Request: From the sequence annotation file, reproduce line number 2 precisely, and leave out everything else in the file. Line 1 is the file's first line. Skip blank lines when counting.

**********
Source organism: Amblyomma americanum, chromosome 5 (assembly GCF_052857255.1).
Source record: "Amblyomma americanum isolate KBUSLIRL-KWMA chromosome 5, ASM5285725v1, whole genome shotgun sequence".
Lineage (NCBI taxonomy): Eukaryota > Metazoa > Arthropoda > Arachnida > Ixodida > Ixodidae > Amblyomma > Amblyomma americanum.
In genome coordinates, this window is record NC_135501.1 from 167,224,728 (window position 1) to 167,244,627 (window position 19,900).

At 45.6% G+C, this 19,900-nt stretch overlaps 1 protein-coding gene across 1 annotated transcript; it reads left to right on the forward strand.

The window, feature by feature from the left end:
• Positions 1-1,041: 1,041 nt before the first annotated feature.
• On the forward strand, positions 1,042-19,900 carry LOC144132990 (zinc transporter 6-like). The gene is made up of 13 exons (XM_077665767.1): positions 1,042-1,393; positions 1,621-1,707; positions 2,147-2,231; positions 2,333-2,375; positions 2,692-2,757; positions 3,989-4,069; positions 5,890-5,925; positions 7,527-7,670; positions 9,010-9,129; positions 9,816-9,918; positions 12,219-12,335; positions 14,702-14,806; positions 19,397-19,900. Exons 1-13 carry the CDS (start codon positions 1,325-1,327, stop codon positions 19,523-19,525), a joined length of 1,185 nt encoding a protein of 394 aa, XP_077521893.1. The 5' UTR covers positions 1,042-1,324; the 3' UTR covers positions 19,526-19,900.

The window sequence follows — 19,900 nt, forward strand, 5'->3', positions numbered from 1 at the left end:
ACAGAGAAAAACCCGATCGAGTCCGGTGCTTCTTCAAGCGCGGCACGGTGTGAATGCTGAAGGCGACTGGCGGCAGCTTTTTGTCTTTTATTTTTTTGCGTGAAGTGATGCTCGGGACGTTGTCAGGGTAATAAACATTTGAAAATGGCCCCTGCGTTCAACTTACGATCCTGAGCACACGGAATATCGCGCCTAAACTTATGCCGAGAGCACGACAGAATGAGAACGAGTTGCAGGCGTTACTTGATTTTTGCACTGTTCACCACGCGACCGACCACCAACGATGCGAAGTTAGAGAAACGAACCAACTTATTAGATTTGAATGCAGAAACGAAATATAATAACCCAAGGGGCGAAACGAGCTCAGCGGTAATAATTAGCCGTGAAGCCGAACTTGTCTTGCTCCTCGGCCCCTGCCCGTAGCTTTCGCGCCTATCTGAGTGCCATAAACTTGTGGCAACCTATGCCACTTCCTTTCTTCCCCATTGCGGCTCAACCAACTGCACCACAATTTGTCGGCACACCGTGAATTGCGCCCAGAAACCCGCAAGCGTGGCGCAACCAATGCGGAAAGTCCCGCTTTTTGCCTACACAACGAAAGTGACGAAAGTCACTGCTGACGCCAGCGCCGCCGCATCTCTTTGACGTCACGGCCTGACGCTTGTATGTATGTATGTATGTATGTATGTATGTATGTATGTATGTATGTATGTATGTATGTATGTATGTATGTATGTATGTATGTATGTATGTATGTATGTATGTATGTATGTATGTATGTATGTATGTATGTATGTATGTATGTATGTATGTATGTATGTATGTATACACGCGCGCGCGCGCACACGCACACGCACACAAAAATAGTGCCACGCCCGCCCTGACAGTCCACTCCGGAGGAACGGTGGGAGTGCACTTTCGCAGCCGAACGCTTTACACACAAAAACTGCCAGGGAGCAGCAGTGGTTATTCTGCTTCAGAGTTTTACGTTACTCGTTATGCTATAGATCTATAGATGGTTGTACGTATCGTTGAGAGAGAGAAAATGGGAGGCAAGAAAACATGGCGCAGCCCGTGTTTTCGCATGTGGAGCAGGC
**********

Source record: "Amblyomma americanum isolate KBUSLIRL-KWMA chromosome 5, ASM5285725v1, whole genome shotgun sequence".